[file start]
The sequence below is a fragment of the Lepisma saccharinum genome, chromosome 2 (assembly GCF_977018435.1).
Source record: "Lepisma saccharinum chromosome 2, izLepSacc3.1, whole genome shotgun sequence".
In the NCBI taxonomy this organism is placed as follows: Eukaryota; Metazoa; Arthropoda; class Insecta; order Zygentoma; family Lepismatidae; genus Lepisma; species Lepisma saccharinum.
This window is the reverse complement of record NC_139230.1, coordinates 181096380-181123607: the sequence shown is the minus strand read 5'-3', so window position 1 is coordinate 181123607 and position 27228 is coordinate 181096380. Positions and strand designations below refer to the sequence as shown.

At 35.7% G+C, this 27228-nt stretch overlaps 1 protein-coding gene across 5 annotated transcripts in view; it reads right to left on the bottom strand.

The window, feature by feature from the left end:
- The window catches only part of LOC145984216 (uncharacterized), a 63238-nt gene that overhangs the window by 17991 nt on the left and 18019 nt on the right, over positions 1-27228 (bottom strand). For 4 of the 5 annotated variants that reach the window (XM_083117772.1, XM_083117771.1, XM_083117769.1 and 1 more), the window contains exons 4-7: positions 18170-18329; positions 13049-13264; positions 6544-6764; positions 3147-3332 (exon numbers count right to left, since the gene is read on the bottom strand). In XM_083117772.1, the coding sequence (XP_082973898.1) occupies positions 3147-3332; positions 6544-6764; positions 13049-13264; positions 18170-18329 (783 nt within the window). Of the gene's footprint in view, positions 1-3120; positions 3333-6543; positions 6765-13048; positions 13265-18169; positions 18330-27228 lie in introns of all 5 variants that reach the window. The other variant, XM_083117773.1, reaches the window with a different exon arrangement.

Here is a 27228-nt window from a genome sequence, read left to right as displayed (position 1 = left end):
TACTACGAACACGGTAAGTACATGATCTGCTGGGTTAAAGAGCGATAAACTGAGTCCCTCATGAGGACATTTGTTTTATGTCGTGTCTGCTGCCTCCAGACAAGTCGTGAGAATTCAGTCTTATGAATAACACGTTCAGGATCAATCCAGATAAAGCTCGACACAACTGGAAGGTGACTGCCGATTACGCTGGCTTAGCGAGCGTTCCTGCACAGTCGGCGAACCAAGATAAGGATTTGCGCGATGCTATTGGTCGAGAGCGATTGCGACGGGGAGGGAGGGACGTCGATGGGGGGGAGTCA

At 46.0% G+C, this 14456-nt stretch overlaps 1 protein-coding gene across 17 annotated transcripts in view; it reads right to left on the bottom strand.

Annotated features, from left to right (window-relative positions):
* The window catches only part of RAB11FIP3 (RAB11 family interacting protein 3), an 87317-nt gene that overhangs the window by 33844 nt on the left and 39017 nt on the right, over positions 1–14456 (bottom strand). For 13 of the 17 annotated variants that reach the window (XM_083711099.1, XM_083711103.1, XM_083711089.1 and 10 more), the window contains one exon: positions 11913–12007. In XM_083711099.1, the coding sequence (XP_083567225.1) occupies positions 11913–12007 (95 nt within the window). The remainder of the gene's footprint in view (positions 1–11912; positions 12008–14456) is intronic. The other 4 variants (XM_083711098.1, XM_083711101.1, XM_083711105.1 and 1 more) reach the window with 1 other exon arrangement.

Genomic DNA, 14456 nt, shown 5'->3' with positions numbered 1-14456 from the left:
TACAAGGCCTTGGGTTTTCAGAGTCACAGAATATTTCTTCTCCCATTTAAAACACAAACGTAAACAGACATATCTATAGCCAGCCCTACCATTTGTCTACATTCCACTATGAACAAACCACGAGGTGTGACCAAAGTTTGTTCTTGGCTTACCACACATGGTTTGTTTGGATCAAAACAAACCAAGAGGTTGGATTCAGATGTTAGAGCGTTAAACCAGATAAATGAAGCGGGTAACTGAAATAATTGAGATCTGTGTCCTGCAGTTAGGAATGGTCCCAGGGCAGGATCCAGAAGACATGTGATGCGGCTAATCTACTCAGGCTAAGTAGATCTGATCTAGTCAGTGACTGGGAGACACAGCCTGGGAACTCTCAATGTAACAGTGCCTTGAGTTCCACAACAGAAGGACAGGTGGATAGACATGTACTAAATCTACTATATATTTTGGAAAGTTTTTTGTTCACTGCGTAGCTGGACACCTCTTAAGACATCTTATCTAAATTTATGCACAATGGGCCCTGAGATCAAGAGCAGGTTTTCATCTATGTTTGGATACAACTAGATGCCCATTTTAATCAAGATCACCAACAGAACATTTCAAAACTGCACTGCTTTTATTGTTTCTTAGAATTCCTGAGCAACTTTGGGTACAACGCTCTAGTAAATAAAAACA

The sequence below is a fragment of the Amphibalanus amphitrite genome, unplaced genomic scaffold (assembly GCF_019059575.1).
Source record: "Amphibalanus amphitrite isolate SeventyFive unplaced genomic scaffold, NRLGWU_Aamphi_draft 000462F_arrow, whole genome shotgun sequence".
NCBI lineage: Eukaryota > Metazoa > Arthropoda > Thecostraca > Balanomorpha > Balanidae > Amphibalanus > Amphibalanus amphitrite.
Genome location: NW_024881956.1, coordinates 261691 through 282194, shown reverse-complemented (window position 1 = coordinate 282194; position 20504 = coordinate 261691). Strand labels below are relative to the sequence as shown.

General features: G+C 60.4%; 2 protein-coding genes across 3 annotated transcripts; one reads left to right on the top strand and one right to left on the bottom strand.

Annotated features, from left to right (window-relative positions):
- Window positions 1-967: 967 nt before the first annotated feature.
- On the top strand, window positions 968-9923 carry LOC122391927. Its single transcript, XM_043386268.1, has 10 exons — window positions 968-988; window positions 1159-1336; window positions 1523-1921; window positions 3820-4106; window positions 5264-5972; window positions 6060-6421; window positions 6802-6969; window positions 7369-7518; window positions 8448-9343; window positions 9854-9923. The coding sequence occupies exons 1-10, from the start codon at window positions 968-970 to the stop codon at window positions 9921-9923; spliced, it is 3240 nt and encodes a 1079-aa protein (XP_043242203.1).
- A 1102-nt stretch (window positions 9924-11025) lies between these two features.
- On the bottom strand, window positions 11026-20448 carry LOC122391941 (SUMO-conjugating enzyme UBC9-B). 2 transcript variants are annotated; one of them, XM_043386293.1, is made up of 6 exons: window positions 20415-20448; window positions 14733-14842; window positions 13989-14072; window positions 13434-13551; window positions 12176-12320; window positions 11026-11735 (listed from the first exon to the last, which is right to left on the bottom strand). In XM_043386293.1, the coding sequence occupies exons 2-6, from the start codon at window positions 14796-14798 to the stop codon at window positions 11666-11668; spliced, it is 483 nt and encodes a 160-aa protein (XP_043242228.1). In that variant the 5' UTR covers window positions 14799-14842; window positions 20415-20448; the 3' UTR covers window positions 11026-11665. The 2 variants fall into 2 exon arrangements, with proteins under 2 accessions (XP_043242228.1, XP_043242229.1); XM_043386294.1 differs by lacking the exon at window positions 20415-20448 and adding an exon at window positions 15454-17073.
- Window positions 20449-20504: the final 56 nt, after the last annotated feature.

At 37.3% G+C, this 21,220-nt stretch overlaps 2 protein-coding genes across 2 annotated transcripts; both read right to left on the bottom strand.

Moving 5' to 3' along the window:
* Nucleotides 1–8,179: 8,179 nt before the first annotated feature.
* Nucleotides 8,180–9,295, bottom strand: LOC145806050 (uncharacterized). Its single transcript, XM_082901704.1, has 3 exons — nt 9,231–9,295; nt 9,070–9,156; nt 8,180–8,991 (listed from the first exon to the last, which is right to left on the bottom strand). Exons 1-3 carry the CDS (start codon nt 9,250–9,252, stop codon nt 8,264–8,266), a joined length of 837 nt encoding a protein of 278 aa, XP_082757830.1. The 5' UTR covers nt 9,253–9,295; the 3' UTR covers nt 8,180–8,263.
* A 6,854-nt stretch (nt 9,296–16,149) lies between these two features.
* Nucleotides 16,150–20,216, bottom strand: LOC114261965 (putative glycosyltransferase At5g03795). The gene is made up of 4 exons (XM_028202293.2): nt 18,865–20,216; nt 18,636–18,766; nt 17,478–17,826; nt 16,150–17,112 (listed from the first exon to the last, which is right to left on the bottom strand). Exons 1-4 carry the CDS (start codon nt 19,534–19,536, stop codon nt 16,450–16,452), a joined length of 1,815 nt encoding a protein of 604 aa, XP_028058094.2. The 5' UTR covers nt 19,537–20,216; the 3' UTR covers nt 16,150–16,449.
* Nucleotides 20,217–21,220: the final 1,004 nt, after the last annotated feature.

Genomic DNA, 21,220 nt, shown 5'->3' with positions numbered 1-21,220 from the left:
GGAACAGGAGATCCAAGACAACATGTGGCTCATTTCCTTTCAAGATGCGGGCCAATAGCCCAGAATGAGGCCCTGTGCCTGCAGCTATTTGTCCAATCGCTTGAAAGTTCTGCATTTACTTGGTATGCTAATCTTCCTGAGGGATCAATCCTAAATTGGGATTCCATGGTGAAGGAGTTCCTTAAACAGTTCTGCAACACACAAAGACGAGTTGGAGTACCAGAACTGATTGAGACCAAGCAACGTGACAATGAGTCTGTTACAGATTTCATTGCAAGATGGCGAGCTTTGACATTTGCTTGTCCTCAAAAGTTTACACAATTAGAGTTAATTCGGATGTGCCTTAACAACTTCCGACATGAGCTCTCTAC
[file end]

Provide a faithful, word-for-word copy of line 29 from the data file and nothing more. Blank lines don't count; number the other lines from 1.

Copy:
* Nucleotides 8,180–9,295, bottom strand: LOC145806050 (uncharacterized). Its single transcript, XM_082901704.1, has 3 exons — nt 9,231–9,295; nt 9,070–9,156; nt 8,180–8,991 (listed from the first exon to the last, which is right to left on the bottom strand). Exons 1-3 carry the CDS (start codon nt 9,250–9,252, stop codon nt 8,264–8,266), a joined length of 837 nt encoding a protein of 278 aa, XP_082757830.1. The 5' UTR covers nt 9,253–9,295; the 3' UTR covers nt 8,180–8,263.